The Society for Visual Anthropology (SVA) is a section of the American Anthropological Association. We promote the study of visual representation and media. Both research methods and teaching strategies fall within the scope of the society. SVA members are involved in all aspects of production, dissemination, and analysis of visual forms. Works in film, video, photography, and computer-based multimedia explore signification, perception, and communication-in-context, as well as a multitude of other anthropological and ethnographic themes.
Founded in 1984, the Society for Visual Anthropology promotes the use of images for the description, analysis, communication and interpretation of human [and sometimes nonhuman) behavior. Members have interests in all visual aspects of culture, including art, architecture and material artifacts, as well as kinesics, proxemics and related forms of body motion communication (e.g. gesture, emotion, dance, sign language).
The Society encourages the use of media, including still photography, film, video and non-camera generated images, in the recording of ethnographic, archaeological and other anthropological genres. Members examine how aspects of culture can be pictorially/visually interpreted and expressed, and how images can be understood as artifacts of culture. Historical photographs, in particular, are seen as a source of ethnographic data, expanding our horizons beyond the reach of memory culture. The society also supports the study of indigenous media and their grounding in personal, social, cultural and ideological contexts, and how anthropological productions can be exhibited and used more effectively in classrooms, museums and television.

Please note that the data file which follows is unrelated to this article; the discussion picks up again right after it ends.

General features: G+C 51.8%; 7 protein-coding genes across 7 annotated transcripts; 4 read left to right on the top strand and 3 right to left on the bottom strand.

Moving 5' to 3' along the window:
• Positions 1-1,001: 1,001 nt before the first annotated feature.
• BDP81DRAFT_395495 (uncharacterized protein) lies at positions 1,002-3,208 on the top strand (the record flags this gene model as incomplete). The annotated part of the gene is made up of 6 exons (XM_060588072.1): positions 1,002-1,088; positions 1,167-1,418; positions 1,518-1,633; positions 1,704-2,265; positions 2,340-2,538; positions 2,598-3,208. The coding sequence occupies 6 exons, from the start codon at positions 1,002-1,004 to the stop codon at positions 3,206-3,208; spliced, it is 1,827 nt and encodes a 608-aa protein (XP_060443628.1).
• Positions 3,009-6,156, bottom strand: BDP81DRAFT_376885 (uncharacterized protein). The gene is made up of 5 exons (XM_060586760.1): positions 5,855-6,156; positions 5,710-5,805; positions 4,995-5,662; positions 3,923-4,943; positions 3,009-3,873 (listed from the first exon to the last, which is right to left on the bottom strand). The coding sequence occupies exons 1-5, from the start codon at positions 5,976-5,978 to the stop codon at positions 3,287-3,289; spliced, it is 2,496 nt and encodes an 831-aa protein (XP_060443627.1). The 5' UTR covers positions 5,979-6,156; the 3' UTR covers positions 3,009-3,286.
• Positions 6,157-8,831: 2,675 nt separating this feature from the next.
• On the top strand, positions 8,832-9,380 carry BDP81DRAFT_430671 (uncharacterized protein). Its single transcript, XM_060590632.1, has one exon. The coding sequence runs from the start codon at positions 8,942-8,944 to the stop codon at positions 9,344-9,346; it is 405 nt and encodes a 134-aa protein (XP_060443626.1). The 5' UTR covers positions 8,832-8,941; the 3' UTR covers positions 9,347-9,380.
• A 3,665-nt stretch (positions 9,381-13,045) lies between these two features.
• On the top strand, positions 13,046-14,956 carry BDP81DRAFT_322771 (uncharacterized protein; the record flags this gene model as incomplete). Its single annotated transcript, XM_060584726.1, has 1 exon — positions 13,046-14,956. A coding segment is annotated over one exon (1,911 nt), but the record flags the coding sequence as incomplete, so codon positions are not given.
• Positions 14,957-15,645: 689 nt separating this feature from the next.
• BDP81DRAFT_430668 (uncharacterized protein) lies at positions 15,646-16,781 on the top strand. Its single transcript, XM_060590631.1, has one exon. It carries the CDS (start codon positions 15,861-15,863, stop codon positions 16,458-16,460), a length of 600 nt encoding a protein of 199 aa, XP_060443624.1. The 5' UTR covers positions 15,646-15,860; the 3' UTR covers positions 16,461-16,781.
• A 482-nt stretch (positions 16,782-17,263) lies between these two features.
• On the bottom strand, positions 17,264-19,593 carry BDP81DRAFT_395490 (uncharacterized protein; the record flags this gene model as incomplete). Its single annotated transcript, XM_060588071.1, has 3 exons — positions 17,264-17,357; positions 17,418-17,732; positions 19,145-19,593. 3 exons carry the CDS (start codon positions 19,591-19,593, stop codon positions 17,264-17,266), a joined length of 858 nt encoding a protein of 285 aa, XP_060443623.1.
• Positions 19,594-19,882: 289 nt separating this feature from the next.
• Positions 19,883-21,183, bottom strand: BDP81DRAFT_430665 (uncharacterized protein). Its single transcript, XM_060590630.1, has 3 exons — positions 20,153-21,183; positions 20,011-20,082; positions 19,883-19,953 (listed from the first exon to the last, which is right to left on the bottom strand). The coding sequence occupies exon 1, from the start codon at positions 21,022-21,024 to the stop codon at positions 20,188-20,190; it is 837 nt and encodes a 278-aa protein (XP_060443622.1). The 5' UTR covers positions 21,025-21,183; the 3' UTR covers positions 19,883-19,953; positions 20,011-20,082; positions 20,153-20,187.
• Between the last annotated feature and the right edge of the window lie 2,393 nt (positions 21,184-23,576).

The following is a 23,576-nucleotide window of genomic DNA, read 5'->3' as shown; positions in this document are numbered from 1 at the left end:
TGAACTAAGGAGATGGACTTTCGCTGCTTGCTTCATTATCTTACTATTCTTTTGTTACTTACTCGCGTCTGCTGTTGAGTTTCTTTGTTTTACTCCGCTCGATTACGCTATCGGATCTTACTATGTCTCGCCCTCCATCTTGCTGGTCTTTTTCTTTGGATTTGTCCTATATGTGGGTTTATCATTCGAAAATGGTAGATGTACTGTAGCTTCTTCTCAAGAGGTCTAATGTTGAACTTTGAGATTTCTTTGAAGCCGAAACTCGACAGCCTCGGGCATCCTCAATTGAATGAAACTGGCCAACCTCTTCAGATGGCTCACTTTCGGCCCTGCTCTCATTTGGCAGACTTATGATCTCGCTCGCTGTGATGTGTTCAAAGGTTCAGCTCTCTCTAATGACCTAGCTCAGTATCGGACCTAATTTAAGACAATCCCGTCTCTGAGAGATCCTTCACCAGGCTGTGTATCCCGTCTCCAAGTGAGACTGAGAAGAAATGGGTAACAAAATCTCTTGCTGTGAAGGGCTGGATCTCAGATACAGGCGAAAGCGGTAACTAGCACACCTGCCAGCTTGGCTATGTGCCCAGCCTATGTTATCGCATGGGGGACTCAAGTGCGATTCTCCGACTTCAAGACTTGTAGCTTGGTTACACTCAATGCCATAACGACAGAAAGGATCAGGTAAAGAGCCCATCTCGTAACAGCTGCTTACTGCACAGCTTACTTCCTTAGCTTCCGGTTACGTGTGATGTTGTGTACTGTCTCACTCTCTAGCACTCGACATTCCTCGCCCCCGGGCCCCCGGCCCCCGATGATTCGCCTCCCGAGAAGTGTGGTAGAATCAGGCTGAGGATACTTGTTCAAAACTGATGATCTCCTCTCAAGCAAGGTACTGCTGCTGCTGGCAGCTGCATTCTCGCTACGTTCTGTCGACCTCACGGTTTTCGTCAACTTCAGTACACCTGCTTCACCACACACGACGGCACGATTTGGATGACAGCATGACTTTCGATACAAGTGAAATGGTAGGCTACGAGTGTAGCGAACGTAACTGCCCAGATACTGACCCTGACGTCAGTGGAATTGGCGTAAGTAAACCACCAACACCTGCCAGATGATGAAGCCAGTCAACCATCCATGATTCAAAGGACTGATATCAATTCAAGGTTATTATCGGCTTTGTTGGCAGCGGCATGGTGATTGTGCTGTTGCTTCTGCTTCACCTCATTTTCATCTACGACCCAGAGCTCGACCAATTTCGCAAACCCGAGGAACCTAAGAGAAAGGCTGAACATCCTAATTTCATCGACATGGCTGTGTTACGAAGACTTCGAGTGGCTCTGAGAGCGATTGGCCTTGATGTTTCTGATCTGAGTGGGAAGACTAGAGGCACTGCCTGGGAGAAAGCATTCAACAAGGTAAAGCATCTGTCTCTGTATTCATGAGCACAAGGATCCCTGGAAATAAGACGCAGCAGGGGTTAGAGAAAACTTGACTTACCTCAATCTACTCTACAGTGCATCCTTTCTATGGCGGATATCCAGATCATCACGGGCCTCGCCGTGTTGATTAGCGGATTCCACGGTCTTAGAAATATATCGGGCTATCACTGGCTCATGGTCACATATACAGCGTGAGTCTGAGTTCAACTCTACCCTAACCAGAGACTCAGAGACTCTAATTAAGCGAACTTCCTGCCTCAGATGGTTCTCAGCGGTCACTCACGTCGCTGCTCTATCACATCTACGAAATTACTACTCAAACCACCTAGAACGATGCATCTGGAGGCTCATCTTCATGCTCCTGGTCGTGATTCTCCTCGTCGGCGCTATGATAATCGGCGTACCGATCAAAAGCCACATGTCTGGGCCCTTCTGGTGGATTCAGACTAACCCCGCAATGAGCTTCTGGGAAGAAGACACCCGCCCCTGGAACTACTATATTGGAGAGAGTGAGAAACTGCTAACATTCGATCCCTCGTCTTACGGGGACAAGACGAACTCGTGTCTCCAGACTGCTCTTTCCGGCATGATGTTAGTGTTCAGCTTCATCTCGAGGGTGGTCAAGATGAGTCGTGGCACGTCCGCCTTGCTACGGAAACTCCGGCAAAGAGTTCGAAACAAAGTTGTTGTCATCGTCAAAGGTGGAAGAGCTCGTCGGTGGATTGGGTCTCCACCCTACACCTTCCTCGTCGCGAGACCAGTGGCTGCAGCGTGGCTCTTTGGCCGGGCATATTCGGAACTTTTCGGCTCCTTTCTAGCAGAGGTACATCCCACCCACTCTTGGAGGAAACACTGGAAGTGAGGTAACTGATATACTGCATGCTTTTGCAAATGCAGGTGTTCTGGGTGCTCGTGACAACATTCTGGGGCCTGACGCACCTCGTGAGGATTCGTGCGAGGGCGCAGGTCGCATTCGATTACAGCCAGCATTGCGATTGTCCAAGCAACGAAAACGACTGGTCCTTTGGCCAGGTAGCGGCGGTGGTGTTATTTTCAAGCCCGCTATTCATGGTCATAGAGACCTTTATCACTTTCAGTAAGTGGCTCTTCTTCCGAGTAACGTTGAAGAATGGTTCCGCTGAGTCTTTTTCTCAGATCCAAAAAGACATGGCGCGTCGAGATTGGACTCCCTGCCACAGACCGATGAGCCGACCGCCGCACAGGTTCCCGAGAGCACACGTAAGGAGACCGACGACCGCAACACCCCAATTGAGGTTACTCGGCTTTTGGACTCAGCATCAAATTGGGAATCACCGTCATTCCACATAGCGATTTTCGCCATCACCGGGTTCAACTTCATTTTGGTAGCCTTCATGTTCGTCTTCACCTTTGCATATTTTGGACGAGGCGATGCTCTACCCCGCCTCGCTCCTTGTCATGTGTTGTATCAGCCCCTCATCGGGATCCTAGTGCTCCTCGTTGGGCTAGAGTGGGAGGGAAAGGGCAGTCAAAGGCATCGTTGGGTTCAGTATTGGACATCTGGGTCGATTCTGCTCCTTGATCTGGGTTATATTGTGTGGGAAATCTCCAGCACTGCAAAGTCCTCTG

Deborah Matzner’s article on “Jai Bhim Comrade and the Politics of Sound in Urban Indian Visual Culture” in Visual Anthropology Review examines the sonic practices of the Dalit movement in Maharashtra as depicted by Indian documentary filmmaker Anand Patwardhan.